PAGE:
Professor Harwit teaches at the UH Asian Studies Program, and can be reached at (808) 956-2681, or through his email: email@example.com.
- B.A Cornell University 1984
- M.A. University of California Berkeley, 1985
- PH.D. University of California, Berkeley, 1992.
Professor Harwit’s recent work has focused on the politics of industrial development in China. His new book, China’s Telecommunications Revolution (Oxford, 2008) examines telecommunications and Internet development in the PRC. The book assesses the political and social impact of China’s data network, as well as the spread of mobile and fixed-line telecommunications to both urban and rural parts of the country. His teaching includes courses on comparative Asian development, China’s economic advance, and the spread of communications technologies in the East Asian region.
- ASAN 201 Introduction to East Asia
- ASAN 485 Economic Development in China
- ASAN 608 Development and Modernization in China
- ASAN 625 Asia and the Modern World State
- MGT 670B Chinese Management Systems
- “The Rise and Influence of Weibo (Microblogs) in China,” Asian Survey, November/December 2014, pp. 1059-1087.
- “Chinese and Japanese Investment in Southeast and South Asia: Case Studies of the Automobile and Electronics Industries,” Pacific Review, September, 2013, pp. 361-383.
- “Comparative Development of the Mobile Internet in China and Japan,” in Chu, Rodney, et. al., ed., Mobile Communication and Greater China, Routledge, New York, 2012, pp. 80-95.
- “Telecommunications and the Internet in China,” in Asia-Pacific Yearbook(Centre for International Information and Documentation: Barcelona, Spain) (2009).
- “Automobile Industry,” entry in Encyclopedia of Modern China(Charles Scribner’s Sons: Detroit), 2009, pp. 121-123.
- “Japan’s Economic Ties with China: A Focus on Industrial Investment and Technology Transfer Policies,” Japanese Journal of Administrative Science, vol. 21, no. 2, 2008, pp. 153-160.
- “Chinese Overseas Investment: Cases in the Automobile and Telecommunications Sectors,” in Takahashi, Goro, ed., Kaigai-shinshutsu suru chugoku- keizai[The overseas advance of the Chinese economy]. Tokyo: Nippon Hyoronsha, 2008, pp. 184-98.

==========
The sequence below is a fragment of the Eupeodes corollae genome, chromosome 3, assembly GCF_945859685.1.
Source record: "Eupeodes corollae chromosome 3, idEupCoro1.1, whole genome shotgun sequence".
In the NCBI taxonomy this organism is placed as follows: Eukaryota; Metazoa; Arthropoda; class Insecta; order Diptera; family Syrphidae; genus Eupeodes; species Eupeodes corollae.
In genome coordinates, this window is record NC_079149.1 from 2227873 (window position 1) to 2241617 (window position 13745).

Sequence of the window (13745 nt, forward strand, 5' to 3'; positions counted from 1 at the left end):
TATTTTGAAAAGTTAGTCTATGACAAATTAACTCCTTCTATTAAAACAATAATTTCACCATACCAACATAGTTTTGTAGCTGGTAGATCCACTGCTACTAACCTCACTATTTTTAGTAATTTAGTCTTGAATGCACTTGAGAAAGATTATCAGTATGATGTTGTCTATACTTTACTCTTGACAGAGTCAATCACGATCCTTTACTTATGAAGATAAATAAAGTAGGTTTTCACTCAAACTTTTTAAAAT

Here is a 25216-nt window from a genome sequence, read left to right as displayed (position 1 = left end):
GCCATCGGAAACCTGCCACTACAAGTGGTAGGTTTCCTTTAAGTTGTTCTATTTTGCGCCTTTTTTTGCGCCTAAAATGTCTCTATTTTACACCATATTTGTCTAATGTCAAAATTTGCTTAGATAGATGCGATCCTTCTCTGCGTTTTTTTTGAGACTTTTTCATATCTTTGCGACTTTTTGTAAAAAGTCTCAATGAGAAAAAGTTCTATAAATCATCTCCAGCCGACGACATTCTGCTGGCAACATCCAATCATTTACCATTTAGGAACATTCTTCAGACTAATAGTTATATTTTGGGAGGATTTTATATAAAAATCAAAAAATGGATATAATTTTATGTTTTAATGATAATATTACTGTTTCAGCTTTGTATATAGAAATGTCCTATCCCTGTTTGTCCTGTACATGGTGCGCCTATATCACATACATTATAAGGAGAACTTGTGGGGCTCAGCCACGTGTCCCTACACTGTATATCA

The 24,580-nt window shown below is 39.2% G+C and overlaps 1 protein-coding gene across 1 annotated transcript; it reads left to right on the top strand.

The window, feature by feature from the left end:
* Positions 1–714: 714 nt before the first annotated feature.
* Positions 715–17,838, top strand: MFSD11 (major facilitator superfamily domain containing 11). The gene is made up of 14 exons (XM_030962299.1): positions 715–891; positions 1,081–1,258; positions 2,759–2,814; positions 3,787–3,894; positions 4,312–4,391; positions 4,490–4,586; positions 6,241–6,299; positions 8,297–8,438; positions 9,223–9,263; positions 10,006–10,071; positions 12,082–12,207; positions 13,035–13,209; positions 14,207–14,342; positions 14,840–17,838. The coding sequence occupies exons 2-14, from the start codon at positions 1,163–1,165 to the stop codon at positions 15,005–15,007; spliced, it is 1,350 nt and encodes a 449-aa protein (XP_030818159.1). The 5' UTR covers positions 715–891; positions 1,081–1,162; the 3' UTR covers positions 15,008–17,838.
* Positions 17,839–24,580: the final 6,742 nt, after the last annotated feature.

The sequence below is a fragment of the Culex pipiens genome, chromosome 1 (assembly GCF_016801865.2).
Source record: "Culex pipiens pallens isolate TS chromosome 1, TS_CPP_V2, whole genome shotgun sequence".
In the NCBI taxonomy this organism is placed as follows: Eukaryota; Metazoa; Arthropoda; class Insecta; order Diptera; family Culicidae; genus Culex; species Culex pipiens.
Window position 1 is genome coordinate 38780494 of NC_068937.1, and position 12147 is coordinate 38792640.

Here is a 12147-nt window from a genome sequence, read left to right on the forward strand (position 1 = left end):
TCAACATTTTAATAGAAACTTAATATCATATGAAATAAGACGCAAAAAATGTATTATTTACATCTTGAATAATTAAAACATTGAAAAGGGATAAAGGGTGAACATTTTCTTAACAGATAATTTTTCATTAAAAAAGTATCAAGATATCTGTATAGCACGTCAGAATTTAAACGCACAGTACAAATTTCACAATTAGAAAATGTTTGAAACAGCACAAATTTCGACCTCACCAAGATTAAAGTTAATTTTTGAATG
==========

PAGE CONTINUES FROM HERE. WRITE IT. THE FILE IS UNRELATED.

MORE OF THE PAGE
- China’s Telecommunications Revolution (Oxford University Press, 2008), 249 pages. ◊ Japanese translation (NTT Publishing, Inc., 2011).
- “Building China’s Telecommunications Network: Industrial Policy and the Role of Chinese State-owned, Foreign and Private Domestic Enterprises,” China Quarterly, June, 2007, pp. 311-332.
- “Government Policy and Political Control over China’s Internet,” in Jens Damm and Simona Thomas, ed., Chinese Cyberspaces, Routledge, New York, 2006, pp. 12-41. (co-written with Duncan Clark).
- “Telecommunications and the Internet in Shanghai: Political and Economic Factors Shaping the Network in a Chinese City,” Urban Studies, September, 2005, pp. 1837-1858.
- “Spreading Telecommunications to Developing Areas in China: Telephones, the Internet and the Digital Divide,” China Quarterly, December, 2004, pp. 1010-1030.
- “The Automobile Industry in China after WTO Entry,” Harvard China Review, Spring, 2004, pp. 107-111.
- “High Technology Business Incubators in China: Keys to Fueling New Entrepreneurship? China Business Review, July-August 2002, pp. 26-29.
- “Shaping the Internet in China: Evolution of Political Control over Network Infrastructure and Content,” Asian Survey, May-June, 2001 (co-written with Duncan Clark).
- “The Impact of WTO Membership on China’s Automobile Industry,” China Quarterly, Fall, 2001.
- “Chinese Millionaires: Three Case Studies, China Business Review, January-February 2001, pp. 20-21, 27.
- “Taiwan’s Foreign Economic Relations with Developing Nations: A Case Study of the Republic of China’s Ties with Palau,” Journal of the Contemporary Pacific, Fall, 2000, pp. 465-479.
- “China’s Telecommunications Industry.” Pacific Affairs (Summer 1998): 175-193.
- “Japanese Investment in China.” Asian Survey 10 (October 1996): 978-994.
- China’s Automobile Industry: Policies, Problems, and Prospects, M.E. Sharpe, Armonk, NY, 1995, 208 pages.